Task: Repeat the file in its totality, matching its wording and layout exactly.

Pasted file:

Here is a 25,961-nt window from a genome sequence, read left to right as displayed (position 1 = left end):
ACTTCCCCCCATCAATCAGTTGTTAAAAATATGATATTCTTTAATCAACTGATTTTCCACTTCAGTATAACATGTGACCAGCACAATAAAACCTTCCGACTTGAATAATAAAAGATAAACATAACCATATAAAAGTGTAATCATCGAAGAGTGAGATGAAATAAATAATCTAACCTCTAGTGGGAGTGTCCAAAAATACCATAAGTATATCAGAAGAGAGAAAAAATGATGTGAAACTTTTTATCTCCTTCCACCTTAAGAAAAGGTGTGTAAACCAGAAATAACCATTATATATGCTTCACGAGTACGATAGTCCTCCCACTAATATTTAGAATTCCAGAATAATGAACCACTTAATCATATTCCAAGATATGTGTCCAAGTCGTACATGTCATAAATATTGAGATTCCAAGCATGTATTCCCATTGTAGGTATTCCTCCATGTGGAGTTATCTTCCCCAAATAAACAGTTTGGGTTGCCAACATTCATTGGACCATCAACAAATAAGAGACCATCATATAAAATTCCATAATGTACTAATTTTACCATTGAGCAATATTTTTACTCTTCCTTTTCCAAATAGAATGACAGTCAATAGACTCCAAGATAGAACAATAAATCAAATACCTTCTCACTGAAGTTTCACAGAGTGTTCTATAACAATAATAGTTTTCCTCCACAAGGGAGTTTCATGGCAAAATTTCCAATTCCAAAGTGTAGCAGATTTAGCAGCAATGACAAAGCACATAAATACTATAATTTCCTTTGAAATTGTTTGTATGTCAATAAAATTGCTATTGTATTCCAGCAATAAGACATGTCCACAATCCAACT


Here is a 25,961-nt window from a genome sequence, read left to right as displayed (position 1 = left end):
ACTTCCCCCCATCAATCAGTTGTTAAAAATATGATATTCTTTAATCAACTGATTTTCCACTTCAGTATAACATGTGACCAGCACAATAAAACCTTCCGACTTGAATAATAAAAGATAAACATAACCATATAAAAGTGTAATCATCGAAGAGTGAGATGAAATAAATAATCTAACCTCTAGTGGGAGTGTCCAAAAATACCATAAGTATATCAGAAGAGAGAAAAAATGATGTGAAACTTTTTATCTCCTTCCACCTTAAGAAAAGGTGTGTAAACCAGAAATAACCATTATATATGCTTCACGAGTACGATAGTCCTCCCACTAATATTTAGAATTCCAGAATAATGAACCACTTAATCATATTCCAAGATATGTGTCCAAGTCGTACATGTCATAAATATTGAGATTCCAAGCATGTATTCCCATTGTAGGTATTCCTCCATGTGGAGTTATCTTCCCCAAATAAACAGTTTGGGTTGCCAACATTCATTGGACCATCAACAAATAAGAGACCATCATATAAAATTCCATAATGTACTAATTTTACCATTGAGCAATATTTTTACTCTTCCTTTTCCAAATAGAATGACAGTCAATAGACTCCAAGATAGAACAATAAATCAAATACCTTCTCACTGAAGTTTCACAGAGTGTTCTATAACAATAATAGTTTTCCTCCACAAGGGAGTTTCATGGCAAAATTTCCAATTCCAAAGTGTAGCAGATTTAGCAGCAATGACAAAGCACATAAATACTATAATTTCCTTTGAAATTGTTTGTATGTCAATAAAATTGCTATTGTATTCCAGCAATAAGACATGTCCACAATCCAACT